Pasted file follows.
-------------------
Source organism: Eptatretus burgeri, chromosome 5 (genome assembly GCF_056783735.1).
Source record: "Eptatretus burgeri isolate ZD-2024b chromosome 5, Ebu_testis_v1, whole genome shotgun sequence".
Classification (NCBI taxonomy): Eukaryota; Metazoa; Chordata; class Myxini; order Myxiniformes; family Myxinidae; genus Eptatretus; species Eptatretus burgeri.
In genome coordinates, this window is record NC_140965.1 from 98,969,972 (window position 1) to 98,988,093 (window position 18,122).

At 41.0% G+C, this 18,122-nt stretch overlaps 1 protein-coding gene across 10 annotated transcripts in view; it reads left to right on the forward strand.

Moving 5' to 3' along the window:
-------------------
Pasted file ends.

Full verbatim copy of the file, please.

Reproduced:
Source organism: Eptatretus burgeri, chromosome 5 (genome assembly GCF_056783735.1).
Source record: "Eptatretus burgeri isolate ZD-2024b chromosome 5, Ebu_testis_v1, whole genome shotgun sequence".
Classification (NCBI taxonomy): Eukaryota; Metazoa; Chordata; class Myxini; order Myxiniformes; family Myxinidae; genus Eptatretus; species Eptatretus burgeri.
In genome coordinates, this window is record NC_140965.1 from 98,969,972 (window position 1) to 98,988,093 (window position 18,122).

At 41.0% G+C, this 18,122-nt stretch overlaps 1 protein-coding gene across 10 annotated transcripts in view; it reads left to right on the forward strand.

Moving 5' to 3' along the window: